California’s response to the COVID-19 pandemic reached a new phase this week, as residents were directed by the governor to stay home to avoid spreading the virus, and private businesses, schools and many government agencies shut down nearly all nonessential activity.

While the status of the pandemic changes from hour to hour, here is a rundown of some of this week’s major events (click here for news on tax agencies’ responses to the pandemic):

Governor Issues Executive Orders, Authorizes Emergency Spending

Governor Gavin Newsom, who declared a state of emergency March 4, issued several pandemic-related executive orders this week and authorized $150 million for local emergency actions relating to COVID-19 and the homeless population (specifically, $100 million directly to local governments for shelter support and emergency housing, and $50 million to purchase travel trailers and lease rooms in hotels and other facilities for use by homeless Californians).

Last night, Newsom and the state Department of Public Health ordered everyone living in California to “stay home or at their place of residence, except as needed to maintain continuity of operation of the federal critical infrastructure sectors, critical government services, schools, childcare, and construction, including housing construction.”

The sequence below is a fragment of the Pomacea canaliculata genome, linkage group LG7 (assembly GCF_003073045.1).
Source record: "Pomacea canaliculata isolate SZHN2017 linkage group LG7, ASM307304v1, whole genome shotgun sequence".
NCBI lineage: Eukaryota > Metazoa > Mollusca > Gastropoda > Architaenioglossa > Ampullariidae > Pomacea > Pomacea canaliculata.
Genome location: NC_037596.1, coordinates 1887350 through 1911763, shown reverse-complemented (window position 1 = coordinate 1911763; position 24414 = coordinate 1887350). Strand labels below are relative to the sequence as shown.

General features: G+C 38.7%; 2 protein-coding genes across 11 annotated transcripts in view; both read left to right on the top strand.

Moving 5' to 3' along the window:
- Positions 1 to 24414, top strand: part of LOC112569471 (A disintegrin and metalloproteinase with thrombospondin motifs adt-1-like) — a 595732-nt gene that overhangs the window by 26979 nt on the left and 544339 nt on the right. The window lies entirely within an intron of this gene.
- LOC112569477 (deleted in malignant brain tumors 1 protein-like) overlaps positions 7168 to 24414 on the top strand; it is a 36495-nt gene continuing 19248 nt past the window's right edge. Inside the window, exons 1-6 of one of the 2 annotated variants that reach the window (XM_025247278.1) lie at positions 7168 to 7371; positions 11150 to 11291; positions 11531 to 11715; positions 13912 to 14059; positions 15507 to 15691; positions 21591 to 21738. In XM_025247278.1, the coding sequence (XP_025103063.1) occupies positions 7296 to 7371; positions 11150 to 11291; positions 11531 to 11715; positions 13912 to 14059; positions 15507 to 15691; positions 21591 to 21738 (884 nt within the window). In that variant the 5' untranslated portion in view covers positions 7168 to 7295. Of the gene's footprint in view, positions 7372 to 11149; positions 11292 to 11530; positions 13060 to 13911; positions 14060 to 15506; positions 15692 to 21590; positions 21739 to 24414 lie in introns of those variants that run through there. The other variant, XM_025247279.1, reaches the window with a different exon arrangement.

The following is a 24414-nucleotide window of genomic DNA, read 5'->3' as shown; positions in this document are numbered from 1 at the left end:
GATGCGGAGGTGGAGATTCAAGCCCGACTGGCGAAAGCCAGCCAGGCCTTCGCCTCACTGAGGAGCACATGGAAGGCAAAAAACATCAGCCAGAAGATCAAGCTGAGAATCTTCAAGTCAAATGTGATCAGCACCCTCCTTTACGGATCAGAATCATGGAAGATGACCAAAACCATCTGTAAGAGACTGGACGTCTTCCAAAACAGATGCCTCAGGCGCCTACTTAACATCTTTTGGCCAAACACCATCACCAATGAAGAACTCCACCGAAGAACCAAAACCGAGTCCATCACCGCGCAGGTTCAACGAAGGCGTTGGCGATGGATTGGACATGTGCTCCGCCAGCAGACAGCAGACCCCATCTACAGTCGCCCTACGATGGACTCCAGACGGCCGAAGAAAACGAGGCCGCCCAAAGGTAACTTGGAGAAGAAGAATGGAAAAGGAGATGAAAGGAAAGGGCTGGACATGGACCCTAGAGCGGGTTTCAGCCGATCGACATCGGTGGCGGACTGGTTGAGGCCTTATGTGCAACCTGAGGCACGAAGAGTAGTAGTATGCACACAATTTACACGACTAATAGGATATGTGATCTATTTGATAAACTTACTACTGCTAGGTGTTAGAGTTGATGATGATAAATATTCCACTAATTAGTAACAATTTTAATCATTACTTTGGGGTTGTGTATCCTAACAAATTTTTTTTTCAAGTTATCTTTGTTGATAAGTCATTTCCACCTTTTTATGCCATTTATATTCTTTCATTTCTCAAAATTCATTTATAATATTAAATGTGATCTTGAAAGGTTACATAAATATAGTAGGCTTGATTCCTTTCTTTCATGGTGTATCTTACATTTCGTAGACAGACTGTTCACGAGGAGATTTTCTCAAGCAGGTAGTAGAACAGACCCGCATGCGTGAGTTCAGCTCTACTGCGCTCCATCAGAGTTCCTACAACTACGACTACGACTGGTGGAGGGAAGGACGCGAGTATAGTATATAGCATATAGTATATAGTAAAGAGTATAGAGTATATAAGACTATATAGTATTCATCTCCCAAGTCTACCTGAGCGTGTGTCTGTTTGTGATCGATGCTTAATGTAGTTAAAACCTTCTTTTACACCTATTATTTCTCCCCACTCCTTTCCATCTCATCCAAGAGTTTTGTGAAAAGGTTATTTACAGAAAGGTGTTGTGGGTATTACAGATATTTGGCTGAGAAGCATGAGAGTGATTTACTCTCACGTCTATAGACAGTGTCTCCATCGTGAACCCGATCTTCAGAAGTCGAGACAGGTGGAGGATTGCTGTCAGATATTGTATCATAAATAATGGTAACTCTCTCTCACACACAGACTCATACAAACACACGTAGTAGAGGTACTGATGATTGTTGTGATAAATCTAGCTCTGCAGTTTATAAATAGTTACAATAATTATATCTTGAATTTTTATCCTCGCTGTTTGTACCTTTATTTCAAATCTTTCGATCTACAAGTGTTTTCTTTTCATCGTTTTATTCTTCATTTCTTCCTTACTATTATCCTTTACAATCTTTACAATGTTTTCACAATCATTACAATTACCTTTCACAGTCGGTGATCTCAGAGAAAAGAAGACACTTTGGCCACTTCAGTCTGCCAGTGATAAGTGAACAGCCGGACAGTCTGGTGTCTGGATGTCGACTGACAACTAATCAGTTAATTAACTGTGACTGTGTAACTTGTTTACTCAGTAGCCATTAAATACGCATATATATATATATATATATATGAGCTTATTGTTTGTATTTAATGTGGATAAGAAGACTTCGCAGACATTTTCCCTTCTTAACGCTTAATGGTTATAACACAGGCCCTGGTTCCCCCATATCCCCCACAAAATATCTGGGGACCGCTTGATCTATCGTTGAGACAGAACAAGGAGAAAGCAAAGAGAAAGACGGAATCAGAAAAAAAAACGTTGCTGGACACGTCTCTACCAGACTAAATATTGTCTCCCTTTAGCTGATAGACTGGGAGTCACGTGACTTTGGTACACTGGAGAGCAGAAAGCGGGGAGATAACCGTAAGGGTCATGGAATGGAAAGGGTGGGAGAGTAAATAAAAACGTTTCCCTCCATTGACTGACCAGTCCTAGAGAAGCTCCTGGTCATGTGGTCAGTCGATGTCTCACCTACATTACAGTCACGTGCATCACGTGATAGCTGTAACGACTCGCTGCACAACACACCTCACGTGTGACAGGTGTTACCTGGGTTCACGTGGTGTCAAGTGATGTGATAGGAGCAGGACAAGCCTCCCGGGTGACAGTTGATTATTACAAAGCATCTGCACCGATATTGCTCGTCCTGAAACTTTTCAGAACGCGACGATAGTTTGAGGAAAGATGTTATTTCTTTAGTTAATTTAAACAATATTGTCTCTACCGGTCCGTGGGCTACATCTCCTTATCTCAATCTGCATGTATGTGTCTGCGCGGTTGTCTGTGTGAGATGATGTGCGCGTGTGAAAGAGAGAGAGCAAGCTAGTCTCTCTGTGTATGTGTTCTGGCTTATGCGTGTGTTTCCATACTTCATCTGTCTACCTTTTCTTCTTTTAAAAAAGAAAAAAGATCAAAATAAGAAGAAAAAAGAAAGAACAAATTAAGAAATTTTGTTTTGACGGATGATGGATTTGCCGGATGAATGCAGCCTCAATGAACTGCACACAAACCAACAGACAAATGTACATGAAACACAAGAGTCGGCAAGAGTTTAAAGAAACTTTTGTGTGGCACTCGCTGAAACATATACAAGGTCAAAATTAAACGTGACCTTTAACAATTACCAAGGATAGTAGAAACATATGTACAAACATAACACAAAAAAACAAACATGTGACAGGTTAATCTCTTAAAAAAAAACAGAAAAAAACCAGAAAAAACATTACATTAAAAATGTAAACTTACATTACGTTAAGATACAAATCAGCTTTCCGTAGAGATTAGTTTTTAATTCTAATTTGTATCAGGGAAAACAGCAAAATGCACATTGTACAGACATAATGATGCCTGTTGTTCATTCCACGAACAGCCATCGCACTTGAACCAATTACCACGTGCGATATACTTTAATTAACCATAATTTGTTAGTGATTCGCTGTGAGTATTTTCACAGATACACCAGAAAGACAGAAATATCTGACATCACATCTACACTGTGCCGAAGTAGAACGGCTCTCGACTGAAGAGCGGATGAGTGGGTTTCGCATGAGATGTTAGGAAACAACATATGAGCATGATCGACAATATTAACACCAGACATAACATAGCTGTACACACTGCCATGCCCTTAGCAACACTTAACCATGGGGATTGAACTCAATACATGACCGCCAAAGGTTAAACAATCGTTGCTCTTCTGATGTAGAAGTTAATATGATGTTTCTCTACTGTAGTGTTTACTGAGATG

The governor said essential services include gas stations, pharmacies, food (grocery stores, farmers markets, food banks, convenience stores, take-out and delivery restaurants), banks, laundromats, and some state and local government functions, including law enforcement and offices that provide government programs and services. Facilities that must close include dine-in restaurants, bars, nightclubs, entertainment venues, gyms and convention centers. Public events and gatherings also are banned.

The governor’s executive order states that COVID-19 “has rapidly spread throughout California, necessitating updated and more stringent guidance from federal, state, and local public health officials.”

The updated order expands upon the governor’s earlier directive for seniors over the age of 65 to self-isolate, for all Californians to forego “mass gatherings” that are not essential, and for bars, wineries, dine-in restaurants, gyms and movie theaters to close. The order also expands statewide the stay-at-home orders that 17 counties issued earlier in the week.

The executive orders include one authorizing local governments to halt evictions for renters and homeowners impacted by the pandemic, and requesting that financial institutions halt foreclosures and evictions associated with COVID-19. The order also requires the Public Utilities Commission to provide weekly public reports on measures utilities are taking to avoid power, water, Internet and other utility shutoffs.